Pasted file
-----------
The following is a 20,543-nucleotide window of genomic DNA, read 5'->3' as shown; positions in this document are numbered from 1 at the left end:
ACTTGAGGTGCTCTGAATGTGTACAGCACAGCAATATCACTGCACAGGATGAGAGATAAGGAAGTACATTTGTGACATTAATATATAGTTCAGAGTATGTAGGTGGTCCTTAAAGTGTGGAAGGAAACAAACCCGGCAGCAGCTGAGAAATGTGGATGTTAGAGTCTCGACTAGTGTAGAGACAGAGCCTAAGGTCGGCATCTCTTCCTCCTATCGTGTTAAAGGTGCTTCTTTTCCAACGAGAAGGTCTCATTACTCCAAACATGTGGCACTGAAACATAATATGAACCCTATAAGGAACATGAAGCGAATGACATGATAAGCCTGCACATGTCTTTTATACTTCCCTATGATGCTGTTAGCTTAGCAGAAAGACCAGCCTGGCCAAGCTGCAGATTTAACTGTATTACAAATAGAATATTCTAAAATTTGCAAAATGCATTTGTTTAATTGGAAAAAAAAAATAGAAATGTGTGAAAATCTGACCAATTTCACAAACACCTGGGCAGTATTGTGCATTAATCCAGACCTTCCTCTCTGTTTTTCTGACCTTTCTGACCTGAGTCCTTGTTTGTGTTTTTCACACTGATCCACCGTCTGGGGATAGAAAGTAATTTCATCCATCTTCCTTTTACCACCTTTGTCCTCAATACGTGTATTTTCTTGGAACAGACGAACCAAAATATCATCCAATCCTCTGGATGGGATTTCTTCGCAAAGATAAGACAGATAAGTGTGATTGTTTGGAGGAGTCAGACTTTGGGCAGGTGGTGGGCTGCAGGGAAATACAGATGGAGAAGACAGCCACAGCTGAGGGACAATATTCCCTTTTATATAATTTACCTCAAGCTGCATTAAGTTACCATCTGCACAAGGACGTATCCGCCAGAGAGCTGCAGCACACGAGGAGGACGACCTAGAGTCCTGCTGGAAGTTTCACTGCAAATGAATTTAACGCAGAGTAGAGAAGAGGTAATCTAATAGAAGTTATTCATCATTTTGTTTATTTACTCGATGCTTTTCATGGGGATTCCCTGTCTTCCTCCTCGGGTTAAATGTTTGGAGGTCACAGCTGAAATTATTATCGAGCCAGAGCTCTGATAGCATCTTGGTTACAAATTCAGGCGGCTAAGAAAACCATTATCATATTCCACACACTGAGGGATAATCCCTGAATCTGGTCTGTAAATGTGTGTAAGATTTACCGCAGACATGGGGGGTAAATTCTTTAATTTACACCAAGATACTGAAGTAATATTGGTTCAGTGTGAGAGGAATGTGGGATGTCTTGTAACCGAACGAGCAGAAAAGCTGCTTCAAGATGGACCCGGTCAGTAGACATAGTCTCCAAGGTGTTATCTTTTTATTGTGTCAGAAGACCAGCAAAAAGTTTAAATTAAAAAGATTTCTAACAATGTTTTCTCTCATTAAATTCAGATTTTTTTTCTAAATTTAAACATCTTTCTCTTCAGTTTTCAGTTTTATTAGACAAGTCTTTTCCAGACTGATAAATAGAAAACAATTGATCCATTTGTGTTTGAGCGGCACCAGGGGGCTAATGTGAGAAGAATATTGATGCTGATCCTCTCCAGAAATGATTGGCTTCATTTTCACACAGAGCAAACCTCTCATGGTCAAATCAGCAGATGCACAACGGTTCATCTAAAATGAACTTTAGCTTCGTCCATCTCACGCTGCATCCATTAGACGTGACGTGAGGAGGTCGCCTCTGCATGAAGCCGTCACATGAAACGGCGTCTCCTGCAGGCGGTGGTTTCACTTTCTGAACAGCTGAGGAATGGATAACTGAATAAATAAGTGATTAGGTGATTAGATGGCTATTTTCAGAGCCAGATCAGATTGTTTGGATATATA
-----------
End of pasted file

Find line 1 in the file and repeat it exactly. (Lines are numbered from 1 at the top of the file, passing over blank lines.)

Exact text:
The following is a 20,543-nucleotide window of genomic DNA, read 5'->3' as shown; positions in this document are numbered from 1 at the left end: